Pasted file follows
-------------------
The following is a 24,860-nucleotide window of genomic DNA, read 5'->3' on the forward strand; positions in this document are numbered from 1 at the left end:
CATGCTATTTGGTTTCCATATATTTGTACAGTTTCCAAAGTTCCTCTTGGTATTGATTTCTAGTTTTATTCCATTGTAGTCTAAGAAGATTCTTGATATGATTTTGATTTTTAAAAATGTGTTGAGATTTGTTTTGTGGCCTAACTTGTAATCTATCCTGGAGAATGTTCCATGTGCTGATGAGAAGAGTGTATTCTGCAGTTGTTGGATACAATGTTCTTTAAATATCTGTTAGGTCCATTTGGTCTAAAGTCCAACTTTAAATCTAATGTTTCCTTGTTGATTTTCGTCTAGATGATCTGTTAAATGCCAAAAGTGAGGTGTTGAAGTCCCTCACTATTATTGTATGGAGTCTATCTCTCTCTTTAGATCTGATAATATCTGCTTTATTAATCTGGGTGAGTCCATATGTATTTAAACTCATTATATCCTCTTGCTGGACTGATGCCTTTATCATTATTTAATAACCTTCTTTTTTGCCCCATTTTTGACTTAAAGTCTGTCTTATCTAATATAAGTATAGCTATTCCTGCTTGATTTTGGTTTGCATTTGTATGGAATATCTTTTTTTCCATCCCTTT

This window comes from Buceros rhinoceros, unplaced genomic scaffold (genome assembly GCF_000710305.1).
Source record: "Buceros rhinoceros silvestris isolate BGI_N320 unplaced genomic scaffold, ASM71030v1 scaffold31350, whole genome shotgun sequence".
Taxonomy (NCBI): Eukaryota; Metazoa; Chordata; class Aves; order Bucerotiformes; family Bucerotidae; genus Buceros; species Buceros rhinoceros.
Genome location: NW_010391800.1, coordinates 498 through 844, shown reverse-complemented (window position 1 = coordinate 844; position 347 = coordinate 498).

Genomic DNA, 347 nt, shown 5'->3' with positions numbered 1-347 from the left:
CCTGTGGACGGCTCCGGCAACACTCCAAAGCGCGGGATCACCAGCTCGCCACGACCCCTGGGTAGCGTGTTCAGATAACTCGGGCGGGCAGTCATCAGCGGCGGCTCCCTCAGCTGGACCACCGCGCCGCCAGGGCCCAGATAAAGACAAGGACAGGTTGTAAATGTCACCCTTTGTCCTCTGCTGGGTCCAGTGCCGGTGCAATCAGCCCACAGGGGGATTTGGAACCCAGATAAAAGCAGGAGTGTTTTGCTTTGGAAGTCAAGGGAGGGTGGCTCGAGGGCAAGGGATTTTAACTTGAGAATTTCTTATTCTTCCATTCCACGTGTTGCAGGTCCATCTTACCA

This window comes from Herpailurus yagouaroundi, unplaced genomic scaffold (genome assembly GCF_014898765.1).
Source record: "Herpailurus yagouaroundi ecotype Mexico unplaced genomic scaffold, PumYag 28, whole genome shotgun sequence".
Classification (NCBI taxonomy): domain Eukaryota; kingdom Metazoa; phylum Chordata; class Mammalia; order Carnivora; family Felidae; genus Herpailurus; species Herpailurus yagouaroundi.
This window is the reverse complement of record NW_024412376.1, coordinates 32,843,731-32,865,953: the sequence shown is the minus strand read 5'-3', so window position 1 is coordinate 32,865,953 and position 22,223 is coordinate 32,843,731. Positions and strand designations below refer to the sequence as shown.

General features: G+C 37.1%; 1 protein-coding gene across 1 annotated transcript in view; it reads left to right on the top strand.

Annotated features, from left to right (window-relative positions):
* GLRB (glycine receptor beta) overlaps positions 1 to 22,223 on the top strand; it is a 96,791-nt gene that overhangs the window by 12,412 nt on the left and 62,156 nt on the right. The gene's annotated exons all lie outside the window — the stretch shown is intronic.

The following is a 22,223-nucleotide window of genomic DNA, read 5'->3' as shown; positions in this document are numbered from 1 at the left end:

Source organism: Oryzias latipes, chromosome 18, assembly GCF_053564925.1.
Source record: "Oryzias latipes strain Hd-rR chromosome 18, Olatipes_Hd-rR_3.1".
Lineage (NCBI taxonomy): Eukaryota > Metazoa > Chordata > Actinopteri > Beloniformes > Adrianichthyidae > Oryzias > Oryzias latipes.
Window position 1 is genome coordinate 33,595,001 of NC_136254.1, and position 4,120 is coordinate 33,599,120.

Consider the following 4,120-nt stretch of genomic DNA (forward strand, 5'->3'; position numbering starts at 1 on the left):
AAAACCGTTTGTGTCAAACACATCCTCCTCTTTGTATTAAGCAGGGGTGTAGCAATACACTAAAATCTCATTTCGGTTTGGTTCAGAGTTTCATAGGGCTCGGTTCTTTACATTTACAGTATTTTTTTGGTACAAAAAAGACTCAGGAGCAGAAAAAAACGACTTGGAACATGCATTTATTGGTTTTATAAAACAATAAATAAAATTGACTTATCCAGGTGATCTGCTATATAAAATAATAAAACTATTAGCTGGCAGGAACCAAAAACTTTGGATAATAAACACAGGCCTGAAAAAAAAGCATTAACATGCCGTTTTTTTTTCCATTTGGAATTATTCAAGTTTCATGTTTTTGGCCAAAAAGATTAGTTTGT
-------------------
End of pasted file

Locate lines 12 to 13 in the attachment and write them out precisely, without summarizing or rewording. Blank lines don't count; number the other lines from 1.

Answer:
This window is the reverse complement of record NW_024412376.1, coordinates 32,843,731-32,865,953: the sequence shown is the minus strand read 5'-3', so window position 1 is coordinate 32,865,953 and position 22,223 is coordinate 32,843,731. Positions and strand designations below refer to the sequence as shown.

General features: G+C 37.1%; 1 protein-coding gene across 1 annotated transcript in view; it reads left to right on the top strand.